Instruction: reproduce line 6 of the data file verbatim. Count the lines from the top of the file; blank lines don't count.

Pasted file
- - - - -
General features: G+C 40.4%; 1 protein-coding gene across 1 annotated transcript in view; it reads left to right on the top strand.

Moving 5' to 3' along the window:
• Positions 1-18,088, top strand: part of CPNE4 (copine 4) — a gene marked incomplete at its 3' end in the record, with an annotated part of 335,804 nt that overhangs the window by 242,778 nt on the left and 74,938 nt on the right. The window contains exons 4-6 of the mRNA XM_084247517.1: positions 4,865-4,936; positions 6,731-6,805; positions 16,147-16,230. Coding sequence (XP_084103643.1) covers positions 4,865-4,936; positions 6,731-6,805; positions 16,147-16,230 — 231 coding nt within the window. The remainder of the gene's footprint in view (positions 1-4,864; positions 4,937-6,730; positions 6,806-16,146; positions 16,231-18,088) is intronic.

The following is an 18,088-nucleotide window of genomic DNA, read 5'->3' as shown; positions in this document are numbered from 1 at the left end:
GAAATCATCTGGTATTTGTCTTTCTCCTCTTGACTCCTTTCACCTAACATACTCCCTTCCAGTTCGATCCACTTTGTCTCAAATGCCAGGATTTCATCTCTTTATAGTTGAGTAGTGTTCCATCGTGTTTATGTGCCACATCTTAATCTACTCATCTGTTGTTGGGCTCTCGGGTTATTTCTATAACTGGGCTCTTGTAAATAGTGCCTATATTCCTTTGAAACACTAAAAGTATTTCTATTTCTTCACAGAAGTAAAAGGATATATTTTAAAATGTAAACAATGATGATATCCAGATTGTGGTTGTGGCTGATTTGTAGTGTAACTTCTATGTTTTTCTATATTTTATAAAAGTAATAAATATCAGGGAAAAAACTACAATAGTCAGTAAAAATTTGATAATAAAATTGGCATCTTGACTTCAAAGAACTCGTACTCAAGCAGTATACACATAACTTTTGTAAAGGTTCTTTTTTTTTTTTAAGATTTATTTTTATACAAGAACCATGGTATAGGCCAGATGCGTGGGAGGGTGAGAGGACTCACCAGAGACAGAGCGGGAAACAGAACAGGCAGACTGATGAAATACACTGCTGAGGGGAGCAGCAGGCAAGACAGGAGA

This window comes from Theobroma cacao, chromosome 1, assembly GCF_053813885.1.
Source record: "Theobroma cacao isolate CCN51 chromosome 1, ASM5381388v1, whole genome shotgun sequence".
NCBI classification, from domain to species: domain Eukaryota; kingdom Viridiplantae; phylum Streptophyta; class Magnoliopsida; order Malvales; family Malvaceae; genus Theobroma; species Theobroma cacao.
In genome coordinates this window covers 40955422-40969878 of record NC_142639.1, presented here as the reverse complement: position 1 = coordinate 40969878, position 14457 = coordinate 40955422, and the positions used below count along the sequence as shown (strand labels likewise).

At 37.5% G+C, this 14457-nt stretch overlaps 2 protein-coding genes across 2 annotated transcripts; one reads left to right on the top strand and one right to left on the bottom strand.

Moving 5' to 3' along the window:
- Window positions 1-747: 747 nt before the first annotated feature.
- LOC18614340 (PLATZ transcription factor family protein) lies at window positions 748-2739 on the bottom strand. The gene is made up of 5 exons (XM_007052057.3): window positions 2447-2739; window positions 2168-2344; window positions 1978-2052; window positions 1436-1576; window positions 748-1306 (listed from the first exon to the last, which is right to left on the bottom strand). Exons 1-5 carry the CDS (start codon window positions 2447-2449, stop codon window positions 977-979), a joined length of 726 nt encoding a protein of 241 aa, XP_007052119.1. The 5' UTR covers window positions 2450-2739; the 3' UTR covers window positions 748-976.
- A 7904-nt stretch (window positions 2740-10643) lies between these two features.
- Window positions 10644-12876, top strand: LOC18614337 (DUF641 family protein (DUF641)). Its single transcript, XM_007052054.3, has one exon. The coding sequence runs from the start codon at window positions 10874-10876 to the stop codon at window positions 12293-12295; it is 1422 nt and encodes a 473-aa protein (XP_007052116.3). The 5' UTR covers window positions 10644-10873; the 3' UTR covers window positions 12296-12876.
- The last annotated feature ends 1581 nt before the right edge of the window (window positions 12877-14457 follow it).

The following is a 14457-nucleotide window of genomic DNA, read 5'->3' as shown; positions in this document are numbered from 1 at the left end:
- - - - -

This window comes from Theobroma cacao, chromosome 1, assembly GCF_053813885.1.